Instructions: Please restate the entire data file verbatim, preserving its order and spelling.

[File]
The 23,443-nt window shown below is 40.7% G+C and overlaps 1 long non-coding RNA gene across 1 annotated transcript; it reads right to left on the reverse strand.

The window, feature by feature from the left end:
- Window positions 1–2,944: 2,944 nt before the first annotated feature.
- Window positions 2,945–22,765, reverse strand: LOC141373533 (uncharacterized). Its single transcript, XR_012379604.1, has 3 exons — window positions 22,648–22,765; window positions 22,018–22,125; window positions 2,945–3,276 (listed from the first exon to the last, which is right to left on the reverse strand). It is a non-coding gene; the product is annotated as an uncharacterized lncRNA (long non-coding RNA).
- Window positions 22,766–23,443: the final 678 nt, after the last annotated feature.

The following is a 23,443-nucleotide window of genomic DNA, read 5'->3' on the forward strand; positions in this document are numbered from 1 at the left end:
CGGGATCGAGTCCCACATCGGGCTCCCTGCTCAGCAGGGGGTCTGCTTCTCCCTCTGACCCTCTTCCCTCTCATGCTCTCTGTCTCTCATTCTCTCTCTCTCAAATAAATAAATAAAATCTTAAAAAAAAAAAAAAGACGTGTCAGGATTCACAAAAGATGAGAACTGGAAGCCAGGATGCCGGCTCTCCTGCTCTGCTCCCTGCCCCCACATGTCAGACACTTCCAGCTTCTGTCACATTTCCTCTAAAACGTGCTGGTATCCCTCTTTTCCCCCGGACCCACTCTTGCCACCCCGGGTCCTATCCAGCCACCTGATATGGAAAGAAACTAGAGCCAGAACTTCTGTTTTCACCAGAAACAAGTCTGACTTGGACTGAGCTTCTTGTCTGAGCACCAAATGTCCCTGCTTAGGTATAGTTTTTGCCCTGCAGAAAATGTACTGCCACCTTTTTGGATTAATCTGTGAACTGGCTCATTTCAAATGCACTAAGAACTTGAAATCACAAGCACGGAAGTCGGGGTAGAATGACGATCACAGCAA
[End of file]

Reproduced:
The 23,443-nt window shown below is 40.7% G+C and overlaps 1 long non-coding RNA gene across 1 annotated transcript; it reads right to left on the reverse strand.

The window, feature by feature from the left end:
- Window positions 1–2,944: 2,944 nt before the first annotated feature.
- Window positions 2,945–22,765, reverse strand: LOC141373533 (uncharacterized). Its single transcript, XR_012379604.1, has 3 exons — window positions 22,648–22,765; window positions 22,018–22,125; window positions 2,945–3,276 (listed from the first exon to the last, which is right to left on the reverse strand). It is a non-coding gene; the product is annotated as an uncharacterized lncRNA (long non-coding RNA).
- Window positions 22,766–23,443: the final 678 nt, after the last annotated feature.

The following is a 23,443-nucleotide window of genomic DNA, read 5'->3' on the forward strand; positions in this document are numbered from 1 at the left end:
CGGGATCGAGTCCCACATCGGGCTCCCTGCTCAGCAGGGGGTCTGCTTCTCCCTCTGACCCTCTTCCCTCTCATGCTCTCTGTCTCTCATTCTCTCTCTCTCAAATAAATAAATAAAATCTTAAAAAAAAAAAAAAGACGTGTCAGGATTCACAAAAGATGAGAACTGGAAGCCAGGATGCCGGCTCTCCTGCTCTGCTCCCTGCCCCCACATGTCAGACACTTCCAGCTTCTGTCACATTTCCTCTAAAACGTGCTGGTATCCCTCTTTTCCCCCGGACCCACTCTTGCCACCCCGGGTCCTATCCAGCCACCTGATATGGAAAGAAACTAGAGCCAGAACTTCTGTTTTCACCAGAAACAAGTCTGACTTGGACTGAGCTTCTTGTCTGAGCACCAAATGTCCCTGCTTAGGTATAGTTTTTGCCCTGCAGAAAATGTACTGCCACCTTTTTGGATTAATCTGTGAACTGGCTCATTTCAAATGCACTAAGAACTTGAAATCACAAGCACGGAAGTCGGGGTAGAATGACGATCACAGCAA